"I was always entrepreneurial. When I was 10 I started my own golf ball business. I grew up by Mallow Golf Club and collected and sold stray golf balls. I could collect up to 40 an hour. I’d wash and bag them and got 50p a ball, or a pound if you were an American!
"By the time I was 12, I asked my mother to drive me to Cork City. I went around all the secondhand shops until one owner agreed to pay me 20p a ball. I had thousands of them by that stage. At school, I collected the highest amount of money ever for charity and, each year at the school fete, I found I’d a knack for selling things.
"My biggest challenge was losing my father when I was 10. He died in acar accident. He was larger than life and adored by everyone. He was a successful entrepreneur and businessman and young as I was, I felt I had to take on being the man of the house as I had two sisters of 11 and 12 and a six-year-old brother. Ultimately it made me a stronger person.
"I went to college to become an economist but then turned to marketing and did a Masters in the Smurfit Business School. I adore the real principles of selling. I genuinely try to be decent and to listen to customers to find out what they need.
"My first real job was with Dairygold, but it was in accountancy. Then I moved into working in marketing, which I much prefer. I worked for the Kilkenny Design group and for the American apparel company Cutter and Buck before I took over at the Fota Island Resort, where I’ve been for 14 years.
"I was hired to create the FotaIsland Resort brand and the idea was to open five more across Europe,but then the recession hit and the company went into receivership and was eventually sold to the Chinese hotel group, Kang Family Worldwide Group, who are wonderful people to work with.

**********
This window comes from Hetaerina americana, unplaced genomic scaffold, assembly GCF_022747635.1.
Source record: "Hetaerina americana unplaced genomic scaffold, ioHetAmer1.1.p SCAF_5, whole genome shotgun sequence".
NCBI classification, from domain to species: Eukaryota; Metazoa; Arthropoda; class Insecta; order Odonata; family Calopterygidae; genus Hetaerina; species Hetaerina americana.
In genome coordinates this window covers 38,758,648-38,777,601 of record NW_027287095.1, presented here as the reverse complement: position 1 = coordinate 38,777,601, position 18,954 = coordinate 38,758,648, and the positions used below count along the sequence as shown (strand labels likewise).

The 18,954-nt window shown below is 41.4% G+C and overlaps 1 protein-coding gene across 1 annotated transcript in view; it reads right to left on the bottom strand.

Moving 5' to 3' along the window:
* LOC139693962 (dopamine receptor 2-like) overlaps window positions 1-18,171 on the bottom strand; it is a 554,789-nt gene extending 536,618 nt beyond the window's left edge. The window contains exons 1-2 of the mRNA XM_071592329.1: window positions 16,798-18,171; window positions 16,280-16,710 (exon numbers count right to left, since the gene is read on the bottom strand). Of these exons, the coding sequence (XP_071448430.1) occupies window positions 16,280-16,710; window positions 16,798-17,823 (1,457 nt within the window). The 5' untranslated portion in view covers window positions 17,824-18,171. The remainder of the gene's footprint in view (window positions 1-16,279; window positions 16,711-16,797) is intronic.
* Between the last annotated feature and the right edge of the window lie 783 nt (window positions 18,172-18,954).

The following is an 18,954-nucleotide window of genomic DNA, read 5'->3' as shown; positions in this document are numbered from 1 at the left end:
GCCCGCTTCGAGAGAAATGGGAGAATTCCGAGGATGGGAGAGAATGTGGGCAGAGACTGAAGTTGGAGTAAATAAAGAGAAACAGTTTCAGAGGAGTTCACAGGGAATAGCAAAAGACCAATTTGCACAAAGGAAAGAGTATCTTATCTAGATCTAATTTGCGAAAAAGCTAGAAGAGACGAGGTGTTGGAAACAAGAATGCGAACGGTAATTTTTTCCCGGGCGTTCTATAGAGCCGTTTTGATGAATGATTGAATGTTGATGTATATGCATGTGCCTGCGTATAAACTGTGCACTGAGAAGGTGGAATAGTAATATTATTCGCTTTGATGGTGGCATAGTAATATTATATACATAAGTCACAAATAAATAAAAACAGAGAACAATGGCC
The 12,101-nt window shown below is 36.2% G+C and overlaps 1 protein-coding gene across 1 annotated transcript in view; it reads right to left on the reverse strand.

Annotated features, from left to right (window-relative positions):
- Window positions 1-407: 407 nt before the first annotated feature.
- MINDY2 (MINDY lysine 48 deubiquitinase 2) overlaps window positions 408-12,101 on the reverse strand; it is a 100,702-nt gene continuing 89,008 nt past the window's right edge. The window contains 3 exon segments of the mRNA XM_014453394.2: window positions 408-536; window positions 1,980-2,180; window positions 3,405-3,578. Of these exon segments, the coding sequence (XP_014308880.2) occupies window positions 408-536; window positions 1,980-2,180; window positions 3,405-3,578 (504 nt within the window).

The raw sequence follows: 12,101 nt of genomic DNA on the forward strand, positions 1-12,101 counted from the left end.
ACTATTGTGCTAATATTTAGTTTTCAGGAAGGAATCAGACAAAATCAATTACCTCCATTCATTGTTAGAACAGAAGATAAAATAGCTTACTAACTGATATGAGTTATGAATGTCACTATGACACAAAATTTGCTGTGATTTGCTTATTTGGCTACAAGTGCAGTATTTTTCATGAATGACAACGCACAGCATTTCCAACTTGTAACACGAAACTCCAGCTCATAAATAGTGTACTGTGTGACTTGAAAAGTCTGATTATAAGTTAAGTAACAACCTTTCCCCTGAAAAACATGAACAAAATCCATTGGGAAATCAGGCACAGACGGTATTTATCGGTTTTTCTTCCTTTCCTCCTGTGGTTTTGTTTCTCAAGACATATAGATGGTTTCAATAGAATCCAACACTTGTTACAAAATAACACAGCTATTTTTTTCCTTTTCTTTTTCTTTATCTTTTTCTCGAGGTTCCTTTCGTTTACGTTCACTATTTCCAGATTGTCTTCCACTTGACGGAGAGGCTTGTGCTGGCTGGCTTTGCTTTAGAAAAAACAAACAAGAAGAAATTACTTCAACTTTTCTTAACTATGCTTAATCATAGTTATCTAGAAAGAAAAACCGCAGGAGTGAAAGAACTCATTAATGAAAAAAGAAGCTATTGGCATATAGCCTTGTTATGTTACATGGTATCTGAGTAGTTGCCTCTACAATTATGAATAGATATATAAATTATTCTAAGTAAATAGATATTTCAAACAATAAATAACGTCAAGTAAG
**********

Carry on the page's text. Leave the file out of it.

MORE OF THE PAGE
"My idea of bliss is taking on new projects. Our Christmas event at Fota is a good example of this. Every year we change it and rewrite the storyline. My idea of misery is having to repeat the same thing, day after day. That’s one of the reasons I got out of accountancy.
I’m not bad at compartmentalising my work and family life but I do work way too many hours. When I’m not working, you’ll find me with the kids, who are 19 and nine and four, or out golfing. The trait I most admire in others is honesty.
"My biggest weakness is that I’m not a political animal at all. If I’m your friend, I’m your friend. The thing that irritates me most about others is those who play politics, who are always trying to get one up on you. If I could change one thing in our society, I’d get us all to treat each other equally, without judgement. If I could be someone else for a dayI’d be David Attenborough. I love wildlife and nature.
"I’m quite a Doubting Thomas. I like to have a lot of evidence and facts,as opposed to taking things on faith. I’m on the fence about whether or not there is an afterlife. I’m not particularly religious. But, I suppose I do believe in fate. I first met my wife Gillian when I began lecturing in UCC over 15 years ago.
"She was one of my students. She always has my back, she doesn’t have to understand all the ins and out of my job, but I always feel she is there to support me. I used to get nervous about speaking in public until I began lecturing. Now, I love it. My advice is to always be prepared. Once you know your subject, you will be fine.
"So far life has taught me the importance of surrounding yourself with happy people."